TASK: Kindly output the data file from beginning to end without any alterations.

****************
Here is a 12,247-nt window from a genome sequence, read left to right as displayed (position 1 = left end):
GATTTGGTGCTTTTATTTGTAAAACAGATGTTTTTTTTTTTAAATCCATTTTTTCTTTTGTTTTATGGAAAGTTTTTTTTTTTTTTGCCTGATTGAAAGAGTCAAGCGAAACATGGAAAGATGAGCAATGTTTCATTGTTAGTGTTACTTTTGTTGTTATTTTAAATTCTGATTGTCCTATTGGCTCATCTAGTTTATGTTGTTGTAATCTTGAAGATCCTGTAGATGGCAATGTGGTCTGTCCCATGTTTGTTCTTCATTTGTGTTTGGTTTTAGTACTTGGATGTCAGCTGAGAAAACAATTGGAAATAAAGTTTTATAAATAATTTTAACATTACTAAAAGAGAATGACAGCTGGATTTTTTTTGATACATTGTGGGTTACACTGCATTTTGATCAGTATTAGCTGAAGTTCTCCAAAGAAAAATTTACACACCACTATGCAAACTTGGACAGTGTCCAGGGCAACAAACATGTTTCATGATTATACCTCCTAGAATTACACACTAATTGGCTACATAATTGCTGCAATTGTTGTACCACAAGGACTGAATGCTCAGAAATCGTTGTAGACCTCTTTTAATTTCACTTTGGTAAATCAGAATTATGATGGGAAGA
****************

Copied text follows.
Here is a 12,247-nt window from a genome sequence, read left to right as displayed (position 1 = left end):
GATTTGGTGCTTTTATTTGTAAAACAGATGTTTTTTTTTTTAAATCCATTTTTTCTTTTGTTTTATGGAAAGTTTTTTTTTTTTTTGCCTGATTGAAAGAGTCAAGCGAAACATGGAAAGATGAGCAATGTTTCATTGTTAGTGTTACTTTTGTTGTTATTTTAAATTCTGATTGTCCTATTGGCTCATCTAGTTTATGTTGTTGTAATCTTGAAGATCCTGTAGATGGCAATGTGGTCTGTCCCATGTTTGTTCTTCATTTGTGTTTGGTTTTAGTACTTGGATGTCAGCTGAGAAAACAATTGGAAATAAAGTTTTATAAATAATTTTAACATTACTAAAAGAGAATGACAGCTGGATTTTTTTTGATACATTGTGGGTTACACTGCATTTTGATCAGTATTAGCTGAAGTTCTCCAAAGAAAAATTTACACACCACTATGCAAACTTGGACAGTGTCCAGGGCAACAAACATGTTTCATGATTATACCTCCTAGAATTACACACTAATTGGCTACATAATTGCTGCAATTGTTGTACCACAAGGACTGAATGCTCAGAAATCGTTGTAGACCTCTTTTAATTTCACTTTGGTAAATCAGAATTATGATGGGAAGA